[katex]T = 2\pi \sqrt{\frac{l}{g}}[/katex] |

[katex]T = 2\pi \sqrt{\frac{m}{k}}[/katex] |

Constant | Description |
---|---|

[katex]g[/katex] | Acceleration due to gravity, typically [katex]9.8 , \text{m/s}^2[/katex] on Earth’s surface |

[katex]G[/katex] | Universal Gravitational Constant, [katex]6.674 \times 10^{-11} , \text{N} \cdot \text{m}^2/\text{kg}^2[/katex] |

[katex]\mu_k[/katex] and [katex]\mu_s[/katex] | Coefficients of kinetic ([katex]\mu_k[/katex]) and static ([katex]\mu_s[/katex]) friction, dimensionless. Static friction ([katex]\mu_s[/katex]) is usually greater than kinetic friction ([katex]\mu_k[/katex]) as it resists the start of motion. |

[katex]k[/katex] | Spring constant, in [katex]\text{N/m}[/katex] |

[katex] M_E = 5.972 \times 10^{24} , \text{kg} [/katex] | Mass of the Earth |

[katex] M_M = 7.348 \times 10^{22} , \text{kg} [/katex] | Mass of the Moon |

[katex] M_M = 1.989 \times 10^{30} , \text{kg} [/katex] | Mass of the Sun |

Variable | SI Unit |
---|---|

[katex]s[/katex] (Displacement) | [katex]\text{meters (m)}[/katex] |

[katex]v[/katex] (Velocity) | [katex]\text{meters per second (m/s)}[/katex] |

[katex]a[/katex] (Acceleration) | [katex]\text{meters per second squared (m/s}^2\text{)}[/katex] |

[katex]t[/katex] (Time) | [katex]\text{seconds (s)}[/katex] |

[katex]m[/katex] (Mass) | [katex]\text{kilograms (kg)}[/katex] |

Variable | Derived SI Unit |
---|---|

[katex]F[/katex] (Force) | [katex]\text{newtons (N)}[/katex] |

[katex]E[/katex], [katex]PE[/katex], [katex]KE[/katex] (Energy, Potential Energy, Kinetic Energy) | [katex]\text{joules (J)}[/katex] |

[katex]P[/katex] (Power) | [katex]\text{watts (W)}[/katex] |

[katex]p[/katex] (Momentum) | [katex]\text{kilogram meters per second (kgm/s)}[/katex] |

[katex]\omega[/katex] (Angular Velocity) | [katex]\text{radians per second (rad/s)}[/katex] |

[katex]\tau[/katex] (Torque) | [katex]\text{newton meters (Nm)}[/katex] |

[katex]I[/katex] (Moment of Inertia) | [katex]\text{kilogram meter squared (kgm}^2\text{)}[/katex] |

[katex]f[/katex] (Frequency) | [katex]\text{hertz (Hz)}[/katex] |

General Metric Conversion Chart

Conversion Example

Example of using unit analysis: Convert 5 kilometers to millimeters.

Start with the given measurement:

`[katex]\text{5 km}[/katex]`

Use the conversion factors for kilometers to meters and meters to millimeters:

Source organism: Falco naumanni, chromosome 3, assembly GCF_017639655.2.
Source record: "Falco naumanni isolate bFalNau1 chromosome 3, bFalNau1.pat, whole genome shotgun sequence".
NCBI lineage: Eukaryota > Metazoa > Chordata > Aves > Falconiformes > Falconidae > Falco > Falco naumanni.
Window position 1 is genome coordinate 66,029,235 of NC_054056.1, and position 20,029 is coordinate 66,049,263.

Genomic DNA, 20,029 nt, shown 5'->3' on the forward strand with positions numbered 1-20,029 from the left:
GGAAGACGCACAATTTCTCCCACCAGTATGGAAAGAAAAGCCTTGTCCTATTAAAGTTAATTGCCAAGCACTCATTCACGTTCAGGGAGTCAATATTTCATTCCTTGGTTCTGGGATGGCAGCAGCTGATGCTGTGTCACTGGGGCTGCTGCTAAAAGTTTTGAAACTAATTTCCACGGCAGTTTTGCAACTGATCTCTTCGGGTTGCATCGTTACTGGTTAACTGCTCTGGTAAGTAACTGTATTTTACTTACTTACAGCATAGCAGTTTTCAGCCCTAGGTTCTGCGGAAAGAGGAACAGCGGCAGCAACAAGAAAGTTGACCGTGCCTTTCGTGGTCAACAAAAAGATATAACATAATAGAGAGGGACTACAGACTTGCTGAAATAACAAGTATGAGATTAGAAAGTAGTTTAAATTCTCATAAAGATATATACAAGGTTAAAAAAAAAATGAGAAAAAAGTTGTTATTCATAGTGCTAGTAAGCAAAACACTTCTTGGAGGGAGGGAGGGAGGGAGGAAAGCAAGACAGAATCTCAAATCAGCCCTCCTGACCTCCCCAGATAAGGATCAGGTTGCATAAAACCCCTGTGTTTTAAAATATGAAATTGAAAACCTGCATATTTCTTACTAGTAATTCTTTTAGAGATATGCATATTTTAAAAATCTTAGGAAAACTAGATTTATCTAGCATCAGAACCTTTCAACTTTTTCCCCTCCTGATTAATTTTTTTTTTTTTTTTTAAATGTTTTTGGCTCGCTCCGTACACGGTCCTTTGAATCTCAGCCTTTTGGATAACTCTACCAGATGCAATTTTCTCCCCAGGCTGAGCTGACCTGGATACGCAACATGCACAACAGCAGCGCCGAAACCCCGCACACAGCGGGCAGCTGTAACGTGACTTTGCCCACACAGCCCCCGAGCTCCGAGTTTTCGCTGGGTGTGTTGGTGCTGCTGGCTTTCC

`[katex]\text{5 km} \times \frac{10^3 \, \text{m}}{1 \, \text{km}} \times \frac{10^3 \, \text{mm}}{1 \, \text{m}}[/katex]`

Perform the multiplication:

`[katex]\text{5 km} \times \frac{10^3 \, \text{m}}{1 \, \text{km}} \times \frac{10^3 \, \text{mm}}{1 \, \text{m}} = 5 \times 10^3 \times 10^3 \, \text{mm}[/katex]`

Simplify to get the final answer:

`[katex]\boxed{5 \times 10^6 \, \text{mm}}[/katex]`

Prefix | Symbol | Power of Ten | Equivalent |
---|---|---|---|

Pico- | p | [katex]10^{-12}[/katex] | 0.000000000001 |

Nano- | n | [katex]10^{-9}[/katex] | 0.000000001 |

Micro- | µ | [katex]10^{-6}[/katex] | 0.000001 |

Milli- | m | [katex]10^{-3}[/katex] | 0.001 |

Centi- | c | [katex]10^{-2}[/katex] | 0.01 |

Deci- | d | [katex]10^{-1}[/katex] | 0.1 |

(Base unit) | – | [katex]10^{0}[/katex] | 1 |

Deca- or Deka- | da | [katex]10^{1}[/katex] | 10 |

Hecto- | h | [katex]10^{2}[/katex] | 100 |

Kilo- | k | [katex]10^{3}[/katex] | 1,000 |

Mega- | M | [katex]10^{6}[/katex] | 1,000,000 |

Giga- | G | [katex]10^{9}[/katex] | 1,000,000,000 |

Tera- | T | [katex]10^{12}[/katex] | 1,000,000,000,000 |

- Some answers may be slightly off by 1% depending on rounding, etc.
- Answers will use different values of gravity. Some answers use 9.81 m/s
^{2}, and other 10 m/s^{2 }for calculations. - Variables are sometimes written differently from class to class. For example, sometime initial velocity [katex] v_i [/katex] is written as [katex] u [/katex]; sometimes [katex] \Delta x [/katex] is written as [katex] s [/katex].
- Bookmark questions that you can’t solve so you can come back to them later.
- Always get help if you can’t figure out a problem. The sooner you can get it cleared up the better chances of you not getting it wrong on a test!